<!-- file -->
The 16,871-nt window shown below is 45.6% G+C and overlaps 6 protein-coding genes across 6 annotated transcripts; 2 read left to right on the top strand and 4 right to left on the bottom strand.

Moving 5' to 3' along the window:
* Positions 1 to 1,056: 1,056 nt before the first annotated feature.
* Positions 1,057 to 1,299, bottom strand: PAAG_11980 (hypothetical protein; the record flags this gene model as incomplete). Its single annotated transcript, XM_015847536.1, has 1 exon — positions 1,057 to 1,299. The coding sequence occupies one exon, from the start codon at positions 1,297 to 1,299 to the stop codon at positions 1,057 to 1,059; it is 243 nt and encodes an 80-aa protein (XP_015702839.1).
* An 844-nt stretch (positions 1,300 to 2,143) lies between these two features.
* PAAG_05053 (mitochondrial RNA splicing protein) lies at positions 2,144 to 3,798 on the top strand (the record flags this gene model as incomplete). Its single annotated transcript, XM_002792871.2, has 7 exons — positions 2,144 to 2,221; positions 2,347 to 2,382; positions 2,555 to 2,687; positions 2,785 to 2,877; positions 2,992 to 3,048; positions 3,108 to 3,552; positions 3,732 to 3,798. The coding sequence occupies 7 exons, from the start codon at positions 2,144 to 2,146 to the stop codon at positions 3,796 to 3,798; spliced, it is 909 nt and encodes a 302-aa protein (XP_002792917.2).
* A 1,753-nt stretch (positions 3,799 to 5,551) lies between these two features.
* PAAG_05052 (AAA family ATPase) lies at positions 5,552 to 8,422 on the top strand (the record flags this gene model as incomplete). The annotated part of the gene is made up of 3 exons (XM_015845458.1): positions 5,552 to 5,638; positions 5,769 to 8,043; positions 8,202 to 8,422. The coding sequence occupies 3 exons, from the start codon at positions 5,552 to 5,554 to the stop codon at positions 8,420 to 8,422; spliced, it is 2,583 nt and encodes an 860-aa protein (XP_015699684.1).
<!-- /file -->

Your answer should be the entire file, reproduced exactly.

The 16,871-nt window shown below is 45.6% G+C and overlaps 6 protein-coding genes across 6 annotated transcripts; 2 read left to right on the top strand and 4 right to left on the bottom strand.

Moving 5' to 3' along the window:
* Positions 1 to 1,056: 1,056 nt before the first annotated feature.
* Positions 1,057 to 1,299, bottom strand: PAAG_11980 (hypothetical protein; the record flags this gene model as incomplete). Its single annotated transcript, XM_015847536.1, has 1 exon — positions 1,057 to 1,299. The coding sequence occupies one exon, from the start codon at positions 1,297 to 1,299 to the stop codon at positions 1,057 to 1,059; it is 243 nt and encodes an 80-aa protein (XP_015702839.1).
* An 844-nt stretch (positions 1,300 to 2,143) lies between these two features.
* PAAG_05053 (mitochondrial RNA splicing protein) lies at positions 2,144 to 3,798 on the top strand (the record flags this gene model as incomplete). Its single annotated transcript, XM_002792871.2, has 7 exons — positions 2,144 to 2,221; positions 2,347 to 2,382; positions 2,555 to 2,687; positions 2,785 to 2,877; positions 2,992 to 3,048; positions 3,108 to 3,552; positions 3,732 to 3,798. The coding sequence occupies 7 exons, from the start codon at positions 2,144 to 2,146 to the stop codon at positions 3,796 to 3,798; spliced, it is 909 nt and encodes a 302-aa protein (XP_002792917.2).
* A 1,753-nt stretch (positions 3,799 to 5,551) lies between these two features.
* PAAG_05052 (AAA family ATPase) lies at positions 5,552 to 8,422 on the top strand (the record flags this gene model as incomplete). The annotated part of the gene is made up of 3 exons (XM_015845458.1): positions 5,552 to 5,638; positions 5,769 to 8,043; positions 8,202 to 8,422. The coding sequence occupies 3 exons, from the start codon at positions 5,552 to 5,554 to the stop codon at positions 8,420 to 8,422; spliced, it is 2,583 nt and encodes an 860-aa protein (XP_015699684.1).